Ásdís Jóelsdóttir

Guest lecturer Ásdís Jóelsdóttir had many interesting things to say about the history of fashion in Iceland. I hadn’t realized how big the wool and fashion industry was in Iceland. I even found it rather weird that it had not come up before in my folklore studies because it seems to have been such a folk industry. Every woman with sewing skills was sewing and everything was handmade, both wool and skin items. There was even sewing in shifts, since these women were house wifes with young children, the women took turns looking after children and sewing. It was such a big and detailed industry that looked really good. It is sad that it came to an end because of to high wages and cost related to that.

And the production was therefor moved to Asia, wich of course is much more sad on a whole other level…

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4 thoughts on “Ásdís Jóelsdóttir

  1. I agree, this, sadly gone, industry is very interesting in the eyes of a folklorist and it can be looked at from many different perspectives. Like with so many other things from the past I found myself wishing that I had been born a few decades earlier so that I could have maybe been a part of it or seen it happen in real time.

  2. We could also think about all the sewing companies or clothing factories which wear located in Iceland in the past. In Iceland there were sewing companies or clothing factories which did not only procduce fashion clothing but a lot of different clothing, from nightwear to sea stacks. These factories are not here anymore. But in Iceland there are serval small sewing companies working and I think we can thank this to the education in dressmaking and tailoring which started in the Tækniskólinn 1978.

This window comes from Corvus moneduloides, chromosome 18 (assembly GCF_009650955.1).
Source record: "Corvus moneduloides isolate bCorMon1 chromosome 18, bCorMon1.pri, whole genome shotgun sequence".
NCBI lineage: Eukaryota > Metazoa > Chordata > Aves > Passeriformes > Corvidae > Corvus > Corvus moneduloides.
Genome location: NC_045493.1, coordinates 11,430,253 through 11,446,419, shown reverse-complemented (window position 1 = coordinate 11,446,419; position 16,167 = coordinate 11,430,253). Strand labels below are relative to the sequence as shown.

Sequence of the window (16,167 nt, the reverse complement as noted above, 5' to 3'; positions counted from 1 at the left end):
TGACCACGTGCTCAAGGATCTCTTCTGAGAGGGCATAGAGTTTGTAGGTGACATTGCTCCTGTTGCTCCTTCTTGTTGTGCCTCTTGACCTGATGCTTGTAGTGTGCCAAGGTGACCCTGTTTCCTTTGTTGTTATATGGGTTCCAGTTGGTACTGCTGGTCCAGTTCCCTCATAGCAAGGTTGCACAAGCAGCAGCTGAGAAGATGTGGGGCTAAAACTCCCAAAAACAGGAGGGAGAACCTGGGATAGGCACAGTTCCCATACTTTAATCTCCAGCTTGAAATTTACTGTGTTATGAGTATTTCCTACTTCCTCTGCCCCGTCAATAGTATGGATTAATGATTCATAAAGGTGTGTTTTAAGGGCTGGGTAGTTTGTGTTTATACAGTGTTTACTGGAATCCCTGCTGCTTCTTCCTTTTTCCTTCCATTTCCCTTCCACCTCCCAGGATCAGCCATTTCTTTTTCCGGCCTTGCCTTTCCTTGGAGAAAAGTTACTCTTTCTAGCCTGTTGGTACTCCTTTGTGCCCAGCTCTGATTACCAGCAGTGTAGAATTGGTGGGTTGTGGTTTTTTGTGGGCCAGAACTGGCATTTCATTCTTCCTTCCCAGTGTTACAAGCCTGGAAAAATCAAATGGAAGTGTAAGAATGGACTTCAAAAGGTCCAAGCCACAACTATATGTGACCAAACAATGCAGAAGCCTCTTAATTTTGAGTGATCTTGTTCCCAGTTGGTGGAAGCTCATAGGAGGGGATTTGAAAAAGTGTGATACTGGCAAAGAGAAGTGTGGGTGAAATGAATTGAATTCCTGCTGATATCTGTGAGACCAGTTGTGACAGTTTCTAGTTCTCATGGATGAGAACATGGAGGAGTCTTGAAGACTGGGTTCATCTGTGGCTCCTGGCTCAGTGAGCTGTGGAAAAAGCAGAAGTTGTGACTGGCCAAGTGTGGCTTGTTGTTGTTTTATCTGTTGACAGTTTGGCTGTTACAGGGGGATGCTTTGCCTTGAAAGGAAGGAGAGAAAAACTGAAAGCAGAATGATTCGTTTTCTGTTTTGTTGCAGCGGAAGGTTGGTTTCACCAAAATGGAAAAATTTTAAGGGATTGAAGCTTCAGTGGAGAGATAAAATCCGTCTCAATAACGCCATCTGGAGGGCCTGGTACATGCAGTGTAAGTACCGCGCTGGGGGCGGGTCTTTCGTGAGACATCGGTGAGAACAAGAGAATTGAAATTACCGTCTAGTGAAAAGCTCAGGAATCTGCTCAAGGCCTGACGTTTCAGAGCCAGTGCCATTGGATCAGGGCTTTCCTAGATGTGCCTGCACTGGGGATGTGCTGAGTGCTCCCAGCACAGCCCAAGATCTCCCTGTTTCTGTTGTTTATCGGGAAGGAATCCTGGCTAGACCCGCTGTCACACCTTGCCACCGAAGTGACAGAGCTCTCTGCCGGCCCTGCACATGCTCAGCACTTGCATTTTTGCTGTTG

3. The evolution of fast fashion has played a big role in where companies look for labor (fast and cheap). How have changing cultural habits impacted our fashion choices? Why is there such a push towards uniformity? Why don’t we embrace these traditions?

  4. I think we do try to embrace these traditions but the demand is getting bigger and bigger with increasing tourism and maybe we don´t have enough people knitting these sweaters anymore, or maybe we don´t have as many people knitting them anymore because they are being mass produced and sold everywhere around Iceland? Or beause they lack speed in which the mass production does not and the mass production is also cheaper so stores make more money from the mass production.
    I do think that Icelandic people try to but from the knitters rather than the stores to support the Icelandic made stuff but maybe not enough of us are doing that to support all of them. I also think that it is getting more and more trendy to wear the homemade sweaters so maybe we will be able to support the knitters more in the coming years?

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